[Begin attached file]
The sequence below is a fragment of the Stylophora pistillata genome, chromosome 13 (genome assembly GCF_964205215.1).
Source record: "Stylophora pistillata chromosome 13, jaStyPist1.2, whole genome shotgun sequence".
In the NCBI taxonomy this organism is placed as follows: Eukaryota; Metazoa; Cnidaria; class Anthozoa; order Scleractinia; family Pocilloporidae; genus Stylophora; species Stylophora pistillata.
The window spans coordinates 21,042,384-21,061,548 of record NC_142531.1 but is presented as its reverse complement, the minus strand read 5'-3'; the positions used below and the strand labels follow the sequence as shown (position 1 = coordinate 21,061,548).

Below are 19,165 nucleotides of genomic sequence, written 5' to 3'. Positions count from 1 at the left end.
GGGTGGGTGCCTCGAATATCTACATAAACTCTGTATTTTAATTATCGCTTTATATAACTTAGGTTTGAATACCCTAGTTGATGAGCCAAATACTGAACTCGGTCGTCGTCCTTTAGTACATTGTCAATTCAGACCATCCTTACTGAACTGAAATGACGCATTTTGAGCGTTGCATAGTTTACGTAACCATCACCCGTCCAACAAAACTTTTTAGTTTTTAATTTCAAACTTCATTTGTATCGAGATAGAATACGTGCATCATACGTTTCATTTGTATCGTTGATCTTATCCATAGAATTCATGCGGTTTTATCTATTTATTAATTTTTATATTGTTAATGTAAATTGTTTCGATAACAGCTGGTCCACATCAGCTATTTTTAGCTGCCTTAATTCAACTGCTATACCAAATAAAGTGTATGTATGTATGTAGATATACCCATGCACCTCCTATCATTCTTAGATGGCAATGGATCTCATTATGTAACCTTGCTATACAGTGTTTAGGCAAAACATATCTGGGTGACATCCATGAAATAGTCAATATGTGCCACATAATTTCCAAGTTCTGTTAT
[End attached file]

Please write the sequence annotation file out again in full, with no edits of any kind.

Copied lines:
The sequence below is a fragment of the Stylophora pistillata genome, chromosome 13 (genome assembly GCF_964205215.1).
Source record: "Stylophora pistillata chromosome 13, jaStyPist1.2, whole genome shotgun sequence".
In the NCBI taxonomy this organism is placed as follows: Eukaryota; Metazoa; Cnidaria; class Anthozoa; order Scleractinia; family Pocilloporidae; genus Stylophora; species Stylophora pistillata.
The window spans coordinates 21,042,384-21,061,548 of record NC_142531.1 but is presented as its reverse complement, the minus strand read 5'-3'; the positions used below and the strand labels follow the sequence as shown (position 1 = coordinate 21,061,548).

Below are 19,165 nucleotides of genomic sequence, written 5' to 3'. Positions count from 1 at the left end.
GGGTGGGTGCCTCGAATATCTACATAAACTCTGTATTTTAATTATCGCTTTATATAACTTAGGTTTGAATACCCTAGTTGATGAGCCAAATACTGAACTCGGTCGTCGTCCTTTAGTACATTGTCAATTCAGACCATCCTTACTGAACTGAAATGACGCATTTTGAGCGTTGCATAGTTTACGTAACCATCACCCGTCCAACAAAACTTTTTAGTTTTTAATTTCAAACTTCATTTGTATCGAGATAGAATACGTGCATCATACGTTTCATTTGTATCGTTGATCTTATCCATAGAATTCATGCGGTTTTATCTATTTATTAATTTTTATATTGTTAATGTAAATTGTTTCGATAACAGCTGGTCCACATCAGCTATTTTTAGCTGCCTTAATTCAACTGCTATACCAAATAAAGTGTATGTATGTATGTAGATATACCCATGCACCTCCTATCATTCTTAGATGGCAATGGATCTCATTATGTAACCTTGCTATACAGTGTTTAGGCAAAACATATCTGGGTGACATCCATGAAATAGTCAATATGTGCCACATAATTTCCAAGTTCTGTTAT